[Marxism] Why We Are Protesting in Charlotte

Louis Proyect lnp3 at panix.com
Sat Sep 24 09:10:00 MDT 2016


NY Times Op-Ed, September 24, 2016
Why We Are Protesting in Charlotte
By WILLIAM BARBER II

Charlotte, N.C. — Since a police officer shot and killed Keith Lamont 
Scott in Charlotte, N.C., on Tuesday afternoon, the ensuing protests 
have dominated national news. Provocateurs who attacked police officers 
and looted stores made headlines. Gov. Pat McCrory declared a state of 
emergency, and the National Guard joined police officers in riot gear, 
making the Queen City look like a war zone.

Speaking on the campaign trail in Pittsburgh on Thursday, Donald J. 
Trump offered a grave assessment: “Our country looks bad to the world, 
especially when we are supposed to be the world’s leader. How can we 
lead when we can’t even control our own cities?” Mr. Trump seems to want 
Americans to believe, as Representative Robert Pittenger, a Republican 
whose district includes areas in Charlotte, told the BBC, that black 
protesters in the city “hate white people because white people are 
successful and they’re not.”

But Charlotte’s protests are not black people versus white people. They 
are not black people versus the police. The protesters are black, white 
and brown people, crying out against police brutality and systemic 
violence. If we can see them through the tear gas, they show us a way 
forward to peace with justice.

On Thursday, I joined 50 Charlotte-area clergy members who were on the 
streets this week. Yes, a few dozen provocateurs did damage property and 
throw objects at the police, after being provoked by the officers’ tear 
gas, rubber bullets and military-style maneuvers. But as we saw, 
thousands more have peacefully demonstrated against the institutional 
violence in their communities.

That systemic violence, which rarely makes headlines, creates the daily 
traumatic stress that puts our communities on edge, affecting both those 
of us who live there and outside observers who often denounce 
“black-on-black” crime. We cannot have a grown-up conversation about 
race in America until we acknowledges the violent conditions engendered 
by government policy and police practice.

Anyone who is concerned about violence in Charlotte should note that no 
one declared a state of emergency when the city’s schools were 
resegregated, creating a school-to-prison pipeline for thousands of poor 
African-American children. Few voiced outrage over the damage caused 
when half a million North Carolinians were denied health insurance 
because the Legislature refused to expand Medicaid.

When Charlotte’s poor black neighborhoods were afflicted with 
disproportionate law enforcement during the war on drugs, condemning a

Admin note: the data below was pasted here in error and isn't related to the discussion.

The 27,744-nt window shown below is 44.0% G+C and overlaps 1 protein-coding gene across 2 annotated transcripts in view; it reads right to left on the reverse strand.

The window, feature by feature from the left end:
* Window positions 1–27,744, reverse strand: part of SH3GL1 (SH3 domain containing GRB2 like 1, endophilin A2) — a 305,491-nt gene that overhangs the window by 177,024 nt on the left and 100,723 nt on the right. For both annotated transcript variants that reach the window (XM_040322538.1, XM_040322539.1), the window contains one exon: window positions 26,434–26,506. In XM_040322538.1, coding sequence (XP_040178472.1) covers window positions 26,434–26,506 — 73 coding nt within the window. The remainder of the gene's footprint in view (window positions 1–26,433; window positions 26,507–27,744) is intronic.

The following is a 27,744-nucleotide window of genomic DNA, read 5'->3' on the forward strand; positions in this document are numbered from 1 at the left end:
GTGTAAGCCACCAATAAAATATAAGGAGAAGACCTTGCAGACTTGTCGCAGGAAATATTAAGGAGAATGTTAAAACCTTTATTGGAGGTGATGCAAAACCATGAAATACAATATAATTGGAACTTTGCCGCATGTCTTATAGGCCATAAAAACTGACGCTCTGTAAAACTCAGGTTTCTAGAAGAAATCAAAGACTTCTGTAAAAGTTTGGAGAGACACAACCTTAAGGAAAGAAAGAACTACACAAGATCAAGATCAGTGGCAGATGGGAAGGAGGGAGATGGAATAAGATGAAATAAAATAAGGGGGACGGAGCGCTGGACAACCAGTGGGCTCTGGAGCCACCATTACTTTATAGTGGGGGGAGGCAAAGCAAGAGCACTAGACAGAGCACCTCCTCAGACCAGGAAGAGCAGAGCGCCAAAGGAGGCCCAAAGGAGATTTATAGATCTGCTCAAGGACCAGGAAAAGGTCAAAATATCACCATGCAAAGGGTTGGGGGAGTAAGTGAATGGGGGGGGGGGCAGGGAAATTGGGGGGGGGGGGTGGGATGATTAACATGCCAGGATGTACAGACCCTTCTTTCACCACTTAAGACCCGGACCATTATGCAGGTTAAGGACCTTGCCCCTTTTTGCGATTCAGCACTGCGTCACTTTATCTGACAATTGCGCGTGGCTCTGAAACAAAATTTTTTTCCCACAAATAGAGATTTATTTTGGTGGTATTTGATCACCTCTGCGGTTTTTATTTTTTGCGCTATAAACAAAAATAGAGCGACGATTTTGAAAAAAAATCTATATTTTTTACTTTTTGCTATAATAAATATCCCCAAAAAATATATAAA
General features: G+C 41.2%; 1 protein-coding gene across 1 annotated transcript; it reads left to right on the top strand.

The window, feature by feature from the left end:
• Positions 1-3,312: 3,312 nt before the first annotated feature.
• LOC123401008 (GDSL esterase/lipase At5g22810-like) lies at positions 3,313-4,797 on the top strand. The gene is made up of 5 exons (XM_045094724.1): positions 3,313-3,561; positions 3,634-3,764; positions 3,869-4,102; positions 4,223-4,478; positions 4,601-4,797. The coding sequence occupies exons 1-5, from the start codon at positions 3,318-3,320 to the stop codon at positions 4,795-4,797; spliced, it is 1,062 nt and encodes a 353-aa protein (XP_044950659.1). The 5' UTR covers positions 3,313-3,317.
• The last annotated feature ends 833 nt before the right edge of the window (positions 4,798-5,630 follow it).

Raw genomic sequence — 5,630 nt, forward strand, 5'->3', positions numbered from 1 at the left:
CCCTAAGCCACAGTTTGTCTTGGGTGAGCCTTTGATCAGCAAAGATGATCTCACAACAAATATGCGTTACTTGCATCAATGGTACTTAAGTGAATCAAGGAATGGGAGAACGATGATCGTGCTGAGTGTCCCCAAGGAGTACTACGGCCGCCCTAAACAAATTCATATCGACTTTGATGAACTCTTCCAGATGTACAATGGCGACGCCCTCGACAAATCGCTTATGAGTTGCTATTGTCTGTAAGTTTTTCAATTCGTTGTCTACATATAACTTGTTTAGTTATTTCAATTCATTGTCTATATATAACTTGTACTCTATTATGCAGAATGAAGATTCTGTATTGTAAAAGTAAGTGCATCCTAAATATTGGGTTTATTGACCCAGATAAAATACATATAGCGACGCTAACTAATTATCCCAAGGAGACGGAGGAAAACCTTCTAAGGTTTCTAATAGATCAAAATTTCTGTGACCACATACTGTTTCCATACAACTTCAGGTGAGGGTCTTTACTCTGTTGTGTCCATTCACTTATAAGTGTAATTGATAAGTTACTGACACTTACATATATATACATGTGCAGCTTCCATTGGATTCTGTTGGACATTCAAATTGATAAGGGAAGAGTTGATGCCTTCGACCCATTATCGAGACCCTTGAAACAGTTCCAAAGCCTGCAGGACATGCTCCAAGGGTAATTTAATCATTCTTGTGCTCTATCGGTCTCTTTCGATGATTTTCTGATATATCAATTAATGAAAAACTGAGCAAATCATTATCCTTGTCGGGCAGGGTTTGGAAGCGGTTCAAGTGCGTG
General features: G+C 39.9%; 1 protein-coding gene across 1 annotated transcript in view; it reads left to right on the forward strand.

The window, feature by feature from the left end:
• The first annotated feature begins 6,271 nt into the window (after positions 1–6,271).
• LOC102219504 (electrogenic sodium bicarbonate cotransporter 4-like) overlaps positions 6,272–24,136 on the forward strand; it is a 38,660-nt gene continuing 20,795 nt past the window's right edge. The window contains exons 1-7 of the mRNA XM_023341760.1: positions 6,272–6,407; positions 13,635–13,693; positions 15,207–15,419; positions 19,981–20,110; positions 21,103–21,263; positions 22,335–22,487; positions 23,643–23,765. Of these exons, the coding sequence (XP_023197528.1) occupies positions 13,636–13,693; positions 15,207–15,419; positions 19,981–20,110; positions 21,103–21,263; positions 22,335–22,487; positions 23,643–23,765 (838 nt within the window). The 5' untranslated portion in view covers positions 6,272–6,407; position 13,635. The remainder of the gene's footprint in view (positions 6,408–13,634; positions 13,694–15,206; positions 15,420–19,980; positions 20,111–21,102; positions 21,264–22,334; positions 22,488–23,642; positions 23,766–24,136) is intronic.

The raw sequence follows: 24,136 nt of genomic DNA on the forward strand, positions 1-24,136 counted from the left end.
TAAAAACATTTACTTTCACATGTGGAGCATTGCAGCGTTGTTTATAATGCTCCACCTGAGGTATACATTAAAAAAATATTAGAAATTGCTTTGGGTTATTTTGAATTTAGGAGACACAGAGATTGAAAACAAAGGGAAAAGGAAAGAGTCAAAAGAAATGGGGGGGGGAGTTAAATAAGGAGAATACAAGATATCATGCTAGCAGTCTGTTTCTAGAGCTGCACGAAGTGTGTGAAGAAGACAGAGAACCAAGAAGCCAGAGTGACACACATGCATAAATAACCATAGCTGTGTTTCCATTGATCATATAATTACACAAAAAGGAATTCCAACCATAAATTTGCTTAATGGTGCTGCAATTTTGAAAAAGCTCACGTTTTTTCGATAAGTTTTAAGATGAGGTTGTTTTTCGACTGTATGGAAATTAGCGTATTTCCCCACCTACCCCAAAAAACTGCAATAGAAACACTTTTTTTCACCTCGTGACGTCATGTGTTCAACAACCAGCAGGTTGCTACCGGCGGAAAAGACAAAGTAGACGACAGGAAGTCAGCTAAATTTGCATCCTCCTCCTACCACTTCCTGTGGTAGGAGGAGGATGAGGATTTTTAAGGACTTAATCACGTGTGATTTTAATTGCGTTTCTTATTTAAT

whole generation to bad credit and a lack of job opportunities, our 
elected representatives didn’t call it violence. When immigration 
officers raid homes and snatch undocumented children from bus stops, 
they don’t call it violence. But all of these policies and practices do 
violence to the lives of thousands of Charlotte residents.

As a pastor and an organizer, I do not condone violent protest. But I 
must join the Charlotte demonstrators in condemning the systemic 
violence that threatened Mr. Scott’s body long before an officer decided 
to use lethal force against him. And I must condemn the militarization 
of Charlotte by the authorities who do not want to address the 
fundamental concerns of protesters. For black lives to matter in 
encounters with the police, they must also matter in public policy.

The North Carolina N.A.A.C.P. has called for full transparency in the 
Scott case, including a Justice Department investigation. There are 
still many unanswered questions, which is why we demand that the 
governor release video from body cameras recording the shooting. And we 
want accountability for officers who did not have their body cameras on 
when they confronted Mr. Scott while he was waiting for his son to get 
off the school bus.

Our protests are about more than the Scott case. Every child on that bus 
— every person in Mr. Scott’s neighborhood — is subject to systemic 
violence every day, violence that will only increase if Mr. Trump and 
others continue to exploit the specter of violent protests for political 
gain.

We have seen this before. After the civil rights movement pushed this 
nation to face its institutionalized racism, we made significant efforts 
to address inequality through the war on poverty. We did not lose that 
war because we lacked resources or met insurmountable obstacles. We lost 
it because Richard M. Nixon’s “Southern strategy” played on white fears 
about black power by promising to “restore order” without addressing the 
root causes of unrest.

In the Scriptures, the prophet Jeremiah denounces false prophets for 
crying “peace, peace when there is no peace.” We cannot condemn the 
violence of a small minority of protesters without also condemning the 
overwhelming violence that millions suffer every day.

Instead, let’s look again at the vast, diverse majority of the 
protesters. This is what democracy looks like. We cannot let politicians 
use the protests as an excuse to back reactionary “law and order” 
measures. Instead, we must march and vote together for policies that 
will lift up the whole and ensure the justice that makes true peace 
possible.

William Barber II, president of the North Carolina N.A.A.C.P., is a 
founder of the “Moral Monday” movement and the author of “The Third 
Reconstruction.”



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